8. The lawyer’s proposed investment in the Company implicates at least four conflict-of-interest rules. We will first discuss two provisions – Rules 1.8(a) and 1.7(a)(2) – which the requisite disclosure and consent could potentially satisfy, and will then discuss two other provisions that we think preclude the proposed conduct in all circumstances.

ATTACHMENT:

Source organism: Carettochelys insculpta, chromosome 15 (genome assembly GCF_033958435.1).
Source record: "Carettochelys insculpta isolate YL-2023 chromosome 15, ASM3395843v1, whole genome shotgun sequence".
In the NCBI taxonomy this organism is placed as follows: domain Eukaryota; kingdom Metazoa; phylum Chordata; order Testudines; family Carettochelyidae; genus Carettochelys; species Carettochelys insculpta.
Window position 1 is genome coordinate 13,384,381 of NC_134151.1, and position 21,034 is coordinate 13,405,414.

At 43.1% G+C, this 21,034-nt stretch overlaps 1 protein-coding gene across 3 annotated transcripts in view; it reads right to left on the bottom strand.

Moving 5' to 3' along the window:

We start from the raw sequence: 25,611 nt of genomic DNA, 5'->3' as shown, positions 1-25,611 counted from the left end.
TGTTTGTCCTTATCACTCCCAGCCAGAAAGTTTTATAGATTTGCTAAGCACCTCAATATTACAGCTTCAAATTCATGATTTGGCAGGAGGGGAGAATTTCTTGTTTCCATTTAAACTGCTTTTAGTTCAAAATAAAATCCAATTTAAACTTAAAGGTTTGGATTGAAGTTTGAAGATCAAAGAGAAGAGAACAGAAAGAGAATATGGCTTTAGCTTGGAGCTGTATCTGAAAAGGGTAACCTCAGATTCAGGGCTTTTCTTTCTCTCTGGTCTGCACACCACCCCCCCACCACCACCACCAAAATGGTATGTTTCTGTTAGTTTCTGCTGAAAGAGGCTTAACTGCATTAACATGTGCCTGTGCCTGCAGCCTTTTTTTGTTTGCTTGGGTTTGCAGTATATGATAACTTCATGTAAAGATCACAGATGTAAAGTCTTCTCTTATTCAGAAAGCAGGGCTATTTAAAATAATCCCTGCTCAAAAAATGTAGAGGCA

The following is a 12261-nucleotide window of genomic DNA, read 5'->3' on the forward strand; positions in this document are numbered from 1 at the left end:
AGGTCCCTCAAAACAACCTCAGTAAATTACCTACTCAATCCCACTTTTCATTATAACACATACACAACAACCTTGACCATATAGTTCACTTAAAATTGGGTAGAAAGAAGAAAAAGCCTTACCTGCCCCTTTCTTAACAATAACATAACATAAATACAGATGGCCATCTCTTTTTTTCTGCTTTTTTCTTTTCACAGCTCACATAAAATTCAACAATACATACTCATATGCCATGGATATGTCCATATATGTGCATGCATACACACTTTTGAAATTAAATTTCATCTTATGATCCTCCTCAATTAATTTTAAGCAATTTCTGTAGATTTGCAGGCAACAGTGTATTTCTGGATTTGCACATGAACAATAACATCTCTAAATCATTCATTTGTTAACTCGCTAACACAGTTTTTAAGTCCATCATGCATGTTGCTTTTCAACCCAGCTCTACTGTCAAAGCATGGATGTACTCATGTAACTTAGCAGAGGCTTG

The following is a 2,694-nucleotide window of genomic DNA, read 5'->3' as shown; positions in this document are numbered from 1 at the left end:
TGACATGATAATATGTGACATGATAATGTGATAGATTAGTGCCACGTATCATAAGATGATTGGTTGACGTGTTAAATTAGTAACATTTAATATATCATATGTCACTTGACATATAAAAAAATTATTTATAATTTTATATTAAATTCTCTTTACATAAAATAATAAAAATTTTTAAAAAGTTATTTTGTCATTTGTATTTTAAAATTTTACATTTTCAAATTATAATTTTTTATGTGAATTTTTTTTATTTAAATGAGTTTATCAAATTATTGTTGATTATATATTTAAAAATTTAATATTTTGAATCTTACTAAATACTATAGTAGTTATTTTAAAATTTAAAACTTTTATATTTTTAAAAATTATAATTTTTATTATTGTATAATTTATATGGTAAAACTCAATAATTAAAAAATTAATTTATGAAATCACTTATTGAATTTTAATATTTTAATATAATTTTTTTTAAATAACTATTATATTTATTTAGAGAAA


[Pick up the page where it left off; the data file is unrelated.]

9. Rule 1.8(a) of the New York Rules of Professional Conduct (the “Rules”) sets forth requirements that must be met when a lawyer enters into a business transaction with a client. This specific regulation, rather than the general conflicts provisions of Rule 1.7(a), governs the lawyer’s conduct when a lawyer engages in a business transaction with a client. N.Y. State 1055 ¶ 13 (2015). Such a business transaction occurs when a client obtains funding from a source in which the lawyer has a financial interest, which funding will be used in part to pay the lawyer’s fees. See N.Y. State 769 (citing the Code’s predecessor to Rule 1.8(a) as one of bases for concluding that “the lawyer cannot own any interest in the financing institution”). The two other conditions to trigger Rule 1.8(a) are that the lawyer and client “have differing interests” in the transaction and that “the client expects the lawyer to exercise professional judgment therein for the protection of the client.” Whether those circumstances are present will depend on the facts of particular cases. Here, we assume their presence, because the Company and the client have differing interests in the terms of the financing arrangements, see Rule 1.8, Cmt. [4C] (Rule 1.8(a) applies when lawyer obtains financial interest in client’s claim except as Rules otherwise allow), and because the lawyer’s financial stake in the Company could give rise to the client’s reasonable expectation that the lawyer is exercising professional judgment on the client’s behalf, see N.Y. State 769 (“an unsophisticated client may reasonably assume that by facilitating the transaction, the lawyer is also endorsing the entering into of the proposed transaction and/or the terms thereof”); cf. N.Y. State 1055 n. 1 (2015) (client expectation likely when, for example, client has no other counsel, and the lawyer is acting for the client in the underlying matter).